MESA is an assisted reproductive technology (ART) treatment for men whose healthy sperm cannot travel through the reproductive tract to leave the body. UrologistLarry Lipshultz has helped many men, and couples, in San Antonio and other areas of Texas overcome reproductive issues with MESA sperm retrieval. Dr. Lipshultzoften performs the MESA technique as an alternative to vasectomy reversal, which reconnects the male reproductive tract.
Who Is a Candidate for MESA?
Many men want to have a child who shares his genes, but a congenital or acquired physical abnormality stands in the way. Those diagnosed with obstructive azoospermia, which occurs when semen contains no sperm, may benefit from MESA. With this condition, the man produces healthy sperm in an adequate quantity for fertilization, but the sperm cannot leave his body. Obstructive azoospermia can be caused by missing or blocked ducts, absence of the vas deferens, or problems with ejaculation. Issues such as diabetes, injury of the spinal cord, and neurological damage may be factors that keep sperm from being delivered to the urethra prior to ejaculation.
Another case in which MESA may be effective is as an alternative to vasectomy reversal, when in-vitro fertilization (IVF) is going to be performed. The first live birth from the combination of MESA and IVF occurred in 1990.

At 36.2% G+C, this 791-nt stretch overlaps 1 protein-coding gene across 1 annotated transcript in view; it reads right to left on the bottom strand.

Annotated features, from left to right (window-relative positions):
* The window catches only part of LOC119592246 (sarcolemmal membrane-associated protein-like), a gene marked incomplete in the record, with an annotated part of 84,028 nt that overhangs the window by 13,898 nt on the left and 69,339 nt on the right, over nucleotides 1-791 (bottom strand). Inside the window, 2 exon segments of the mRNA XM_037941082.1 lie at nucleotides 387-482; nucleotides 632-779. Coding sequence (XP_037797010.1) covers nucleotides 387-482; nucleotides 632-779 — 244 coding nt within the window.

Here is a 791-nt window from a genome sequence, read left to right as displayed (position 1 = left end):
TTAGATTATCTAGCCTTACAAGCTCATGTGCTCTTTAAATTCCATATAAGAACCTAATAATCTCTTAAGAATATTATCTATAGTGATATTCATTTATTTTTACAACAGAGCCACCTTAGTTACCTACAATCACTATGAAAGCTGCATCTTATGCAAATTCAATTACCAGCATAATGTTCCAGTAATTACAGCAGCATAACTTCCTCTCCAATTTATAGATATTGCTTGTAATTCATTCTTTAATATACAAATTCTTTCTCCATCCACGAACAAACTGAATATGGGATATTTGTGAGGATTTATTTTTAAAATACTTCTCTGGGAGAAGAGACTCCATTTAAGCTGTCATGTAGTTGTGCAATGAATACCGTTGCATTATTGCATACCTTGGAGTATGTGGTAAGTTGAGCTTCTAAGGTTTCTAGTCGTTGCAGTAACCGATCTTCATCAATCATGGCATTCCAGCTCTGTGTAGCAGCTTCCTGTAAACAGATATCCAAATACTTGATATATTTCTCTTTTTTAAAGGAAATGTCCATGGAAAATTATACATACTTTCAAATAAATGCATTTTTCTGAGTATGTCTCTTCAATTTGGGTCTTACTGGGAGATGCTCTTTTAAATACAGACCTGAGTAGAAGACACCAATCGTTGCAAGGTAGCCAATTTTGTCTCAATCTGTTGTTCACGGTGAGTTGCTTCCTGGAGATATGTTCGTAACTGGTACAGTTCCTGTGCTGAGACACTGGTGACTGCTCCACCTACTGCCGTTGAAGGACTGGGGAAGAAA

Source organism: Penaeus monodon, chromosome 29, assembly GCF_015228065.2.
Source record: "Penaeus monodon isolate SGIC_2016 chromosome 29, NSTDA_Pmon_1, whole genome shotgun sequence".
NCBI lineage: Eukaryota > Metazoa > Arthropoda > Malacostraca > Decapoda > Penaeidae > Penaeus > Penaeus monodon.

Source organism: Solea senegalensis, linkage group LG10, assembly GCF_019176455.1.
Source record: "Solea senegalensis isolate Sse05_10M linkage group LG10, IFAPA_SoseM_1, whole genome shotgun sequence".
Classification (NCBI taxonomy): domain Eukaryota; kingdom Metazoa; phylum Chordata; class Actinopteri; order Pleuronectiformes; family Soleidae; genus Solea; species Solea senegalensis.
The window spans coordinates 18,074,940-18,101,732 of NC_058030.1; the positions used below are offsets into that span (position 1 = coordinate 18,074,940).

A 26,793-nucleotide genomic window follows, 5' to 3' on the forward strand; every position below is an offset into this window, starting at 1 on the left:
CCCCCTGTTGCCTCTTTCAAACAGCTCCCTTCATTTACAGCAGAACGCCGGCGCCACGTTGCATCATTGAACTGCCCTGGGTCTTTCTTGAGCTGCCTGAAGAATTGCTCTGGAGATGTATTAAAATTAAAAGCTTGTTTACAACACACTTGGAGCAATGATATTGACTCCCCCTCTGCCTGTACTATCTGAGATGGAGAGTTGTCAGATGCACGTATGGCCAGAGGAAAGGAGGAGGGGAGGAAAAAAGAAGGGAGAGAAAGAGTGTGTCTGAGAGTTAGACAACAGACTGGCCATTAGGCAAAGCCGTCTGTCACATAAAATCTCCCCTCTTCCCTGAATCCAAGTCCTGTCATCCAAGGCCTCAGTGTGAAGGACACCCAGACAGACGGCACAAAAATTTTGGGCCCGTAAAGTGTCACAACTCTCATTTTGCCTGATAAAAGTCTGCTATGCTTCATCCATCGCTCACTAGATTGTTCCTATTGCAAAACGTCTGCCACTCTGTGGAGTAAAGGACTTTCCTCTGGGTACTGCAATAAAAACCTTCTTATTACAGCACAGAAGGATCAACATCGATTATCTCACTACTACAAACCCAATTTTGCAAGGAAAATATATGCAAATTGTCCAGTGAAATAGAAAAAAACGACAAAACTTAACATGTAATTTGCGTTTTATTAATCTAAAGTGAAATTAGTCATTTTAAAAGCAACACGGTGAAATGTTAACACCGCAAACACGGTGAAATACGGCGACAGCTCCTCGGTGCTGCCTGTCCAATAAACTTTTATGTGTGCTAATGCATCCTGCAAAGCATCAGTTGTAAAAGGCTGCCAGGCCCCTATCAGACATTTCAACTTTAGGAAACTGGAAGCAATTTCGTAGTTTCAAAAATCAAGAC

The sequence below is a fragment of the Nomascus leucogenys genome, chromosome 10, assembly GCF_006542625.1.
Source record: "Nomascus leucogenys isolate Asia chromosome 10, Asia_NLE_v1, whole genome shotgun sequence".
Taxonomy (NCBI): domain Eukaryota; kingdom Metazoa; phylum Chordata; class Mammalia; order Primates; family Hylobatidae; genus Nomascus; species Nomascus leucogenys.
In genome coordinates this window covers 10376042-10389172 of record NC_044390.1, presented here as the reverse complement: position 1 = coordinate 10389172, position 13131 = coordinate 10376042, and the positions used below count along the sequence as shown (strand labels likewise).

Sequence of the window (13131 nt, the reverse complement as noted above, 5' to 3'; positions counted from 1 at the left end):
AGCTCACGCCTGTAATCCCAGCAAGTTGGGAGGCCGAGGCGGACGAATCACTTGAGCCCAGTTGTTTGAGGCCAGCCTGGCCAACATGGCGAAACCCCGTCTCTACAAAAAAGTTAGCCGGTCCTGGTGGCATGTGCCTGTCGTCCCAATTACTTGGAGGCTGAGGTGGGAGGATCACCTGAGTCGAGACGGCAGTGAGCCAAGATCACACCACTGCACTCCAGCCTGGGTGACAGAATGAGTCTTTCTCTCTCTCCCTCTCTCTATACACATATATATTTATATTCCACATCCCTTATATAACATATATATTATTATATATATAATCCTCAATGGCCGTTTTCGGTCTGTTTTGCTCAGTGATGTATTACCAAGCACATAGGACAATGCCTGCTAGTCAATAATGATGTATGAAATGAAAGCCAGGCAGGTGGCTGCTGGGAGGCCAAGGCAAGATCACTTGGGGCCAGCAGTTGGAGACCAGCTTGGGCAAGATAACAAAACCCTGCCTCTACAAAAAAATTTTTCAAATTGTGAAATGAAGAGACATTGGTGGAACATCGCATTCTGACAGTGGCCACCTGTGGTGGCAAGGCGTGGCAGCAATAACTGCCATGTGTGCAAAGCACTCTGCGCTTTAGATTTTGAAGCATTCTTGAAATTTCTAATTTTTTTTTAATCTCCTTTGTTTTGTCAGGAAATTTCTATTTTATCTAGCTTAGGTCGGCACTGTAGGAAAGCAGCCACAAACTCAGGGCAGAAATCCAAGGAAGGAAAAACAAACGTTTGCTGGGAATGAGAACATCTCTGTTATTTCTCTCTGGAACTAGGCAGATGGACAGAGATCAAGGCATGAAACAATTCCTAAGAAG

What Is MESA?
MESA is an acronym for microsurgical epididymis sperm aspiration. While it has a lengthy name, this procedure has proven to be a simple solution for men whose sperm cells cannot travel from the testicles through the vas deferens and out of the body, so natural fertilization of an egg is impossible.
- M=Microsurgical: Microsurgery is performed withtiny instruments, under a microscope.
- E=Epididymis:The epididymis is located on the top of the testis, and it provides an estuary, of sorts, where sperm collect and mature.
- S, A=Sperm Aspiration: Sperm aspiration refers to removal of sperm from the male, with a micropuncture pipet.
How Is MESA Performed?
A small incision is made at the midline of the scrotum. By opening the tunical vafinalis, the epididymis, located atop a testicle, is exposed. Then, under microscope, Dr. Lipshultz uses a micropuncture pipet, tubing, and syringes, or a MESA holder, to collect sperm. The quality and quantity of sperm varies by location in the epididymis, so collection may be performed in multiple areas. Direct retrieval keeps sperm from encountering blood, which can significantly impair sperm function and thus reduce its efficacy for successful fertilization.
The doctor examines the sperm under intense magnification to determine whether the collected specimen is valuable. Multiple aspirations can be made to ensure that a viable sample is acquired. Closing of the incisions completes the procedure. The specimen may be immediately used in an IVF procedure or cryogenically frozen for future use.
Schedule Your Consultation
If you have been diagnosed with obstructive azoospermia or seek an alternative to vasectomy reversal surgery, schedule a consultation with Dr. Larry Lipshultz today. He can provide a second opinion, as well as treatment options to help you and your significant other become pregnant.